Getting your money’s worth: Do you use everything you buy?

I’m enjoying this 10-part series on The Simple Dollar about the biggest mistakes the blogger ever made with money.

I’ve chronicled the same here in this space. My transgressions range from lending someone my credit card for an emergency that turned into a maxed-out disaster, to neglecting my bank accounts and co-signing on a loan. We’ve all done some things with money that we’d take back in a heartbeat.

The Simple Dollar today talks about buying…stuff. Movies that went unwatched. Books that were never read.  Barely-worn clothes in the closet.

First, I used shopping as a substitute for actual entertainment and other experiences. Instead of enjoying the things I already had, I devoted time and energy into the acquisition of more things. A much more worthwhile use of that energy would have simply been directed towards enjoying the already-acquired items.

Sigh. We can all relate. What have been your most regrettable mistakes when it comes to money? What would you change, if anything?

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What have been your most regrettable mistakes when it comes to money? What would you change, if anything?

3 comments Add your comment


July 27th, 2010
5:40 pm

i am definitely guilty of having clothes in my closet with price tags still on them. but the best thing i ever did to help me manage my money was sign up for daily text messages from my bank with the current balances. this definitely keeps my (mindless) spending in check.


July 28th, 2010
9:29 am

I recently bought an Energy Star rated energy efficient metal roof and it was one of the best decisions I’ve made!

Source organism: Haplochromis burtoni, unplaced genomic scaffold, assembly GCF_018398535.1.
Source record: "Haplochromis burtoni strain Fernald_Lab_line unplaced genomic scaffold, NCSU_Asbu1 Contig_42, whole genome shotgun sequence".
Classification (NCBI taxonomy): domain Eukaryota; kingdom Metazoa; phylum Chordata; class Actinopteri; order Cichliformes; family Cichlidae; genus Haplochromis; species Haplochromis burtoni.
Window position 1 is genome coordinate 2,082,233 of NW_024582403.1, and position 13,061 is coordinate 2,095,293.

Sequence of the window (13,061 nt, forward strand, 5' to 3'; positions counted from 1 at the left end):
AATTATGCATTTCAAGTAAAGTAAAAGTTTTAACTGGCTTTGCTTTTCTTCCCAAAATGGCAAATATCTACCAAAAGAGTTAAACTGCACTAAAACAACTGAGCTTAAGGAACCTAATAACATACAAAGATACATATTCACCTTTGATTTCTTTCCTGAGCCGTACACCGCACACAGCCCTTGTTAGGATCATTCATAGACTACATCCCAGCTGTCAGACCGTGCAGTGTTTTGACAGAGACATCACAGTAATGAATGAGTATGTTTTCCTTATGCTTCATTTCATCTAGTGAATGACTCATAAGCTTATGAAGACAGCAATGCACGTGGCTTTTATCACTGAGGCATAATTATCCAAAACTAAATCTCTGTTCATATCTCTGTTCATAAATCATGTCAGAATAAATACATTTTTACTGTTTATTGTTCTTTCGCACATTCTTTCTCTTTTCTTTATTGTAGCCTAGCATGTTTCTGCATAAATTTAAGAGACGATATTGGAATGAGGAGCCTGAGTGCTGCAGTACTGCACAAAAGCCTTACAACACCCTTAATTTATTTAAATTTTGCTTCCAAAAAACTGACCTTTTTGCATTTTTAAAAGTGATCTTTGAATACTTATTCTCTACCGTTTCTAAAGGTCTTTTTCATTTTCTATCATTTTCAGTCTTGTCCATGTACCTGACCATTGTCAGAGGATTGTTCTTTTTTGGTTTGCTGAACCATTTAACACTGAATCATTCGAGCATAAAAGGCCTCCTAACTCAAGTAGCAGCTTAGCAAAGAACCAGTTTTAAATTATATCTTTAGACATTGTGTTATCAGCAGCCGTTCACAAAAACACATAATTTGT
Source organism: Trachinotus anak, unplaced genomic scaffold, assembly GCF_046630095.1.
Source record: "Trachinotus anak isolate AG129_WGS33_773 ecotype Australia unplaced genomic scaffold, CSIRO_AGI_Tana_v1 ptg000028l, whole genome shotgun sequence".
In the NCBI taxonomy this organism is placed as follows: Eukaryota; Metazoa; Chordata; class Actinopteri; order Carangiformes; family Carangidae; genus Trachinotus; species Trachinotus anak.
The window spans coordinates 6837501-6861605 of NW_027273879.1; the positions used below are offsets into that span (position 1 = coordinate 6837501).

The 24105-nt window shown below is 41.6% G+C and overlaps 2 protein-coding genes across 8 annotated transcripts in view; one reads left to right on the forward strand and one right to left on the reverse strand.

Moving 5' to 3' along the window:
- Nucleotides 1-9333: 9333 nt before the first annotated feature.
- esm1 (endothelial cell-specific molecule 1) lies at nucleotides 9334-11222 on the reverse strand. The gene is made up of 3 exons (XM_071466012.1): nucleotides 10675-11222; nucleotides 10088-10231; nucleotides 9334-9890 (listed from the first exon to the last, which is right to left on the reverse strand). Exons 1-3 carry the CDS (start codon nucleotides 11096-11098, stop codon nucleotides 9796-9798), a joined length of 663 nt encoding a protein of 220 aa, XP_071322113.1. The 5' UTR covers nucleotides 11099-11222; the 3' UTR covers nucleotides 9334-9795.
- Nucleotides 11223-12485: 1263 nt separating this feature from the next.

Many people talk about installing solar panels on their roofs to offset their energy bills and save some money.

While I agree that Solar is a great idea to save $ on energy costs (if you can afford it), the drawback is that the ROI is further down the road than most people are willing to wait.

Another great option (and more affordable) is to consider changing your roof. A roof can be the leading cause of temperature absorption on a home.

There is a great company located here in metro ATL called Energy Roofing Systems that offers an energy efficient Energy Star rated metal roof that is also tax credit eligible. Their roof is designed to reduce the overall temperature of your home, thereby requiring you to use less a/c, which results in a cheaper energy bill by 30-40%. Best of all, it is solar ready so that when the price of solar technology become more affordable in the future you can have some panels installed right on top of the metal using a simple bracket system. I would tell anyone interested in solar technology who is also in the market for a new roof to hold off on getting another shingle roof before looking into some alternative options.

The company’s website is for more information.


July 29th, 2010
9:45 am

@Dave – thanks very much for the information. I’m really hoping to upgrade my roof to a more energy friendly system soon.

As far as using everything I buy, the answer is no. I’m doing better when it comes to groceries though. I’ve put myself on a budget which makes me watch every dime and consider whether or not I need or will use the item(s) I’m considering. Also, dinner is more often than not a two for one deal meaning I can use leftovers to make another meal later in the week. Taco meat turns into enchilada filling and spaghetti with meat sauce turns into spaghetti pie that is frozen for another meal. It really feels good to waste as little as possible.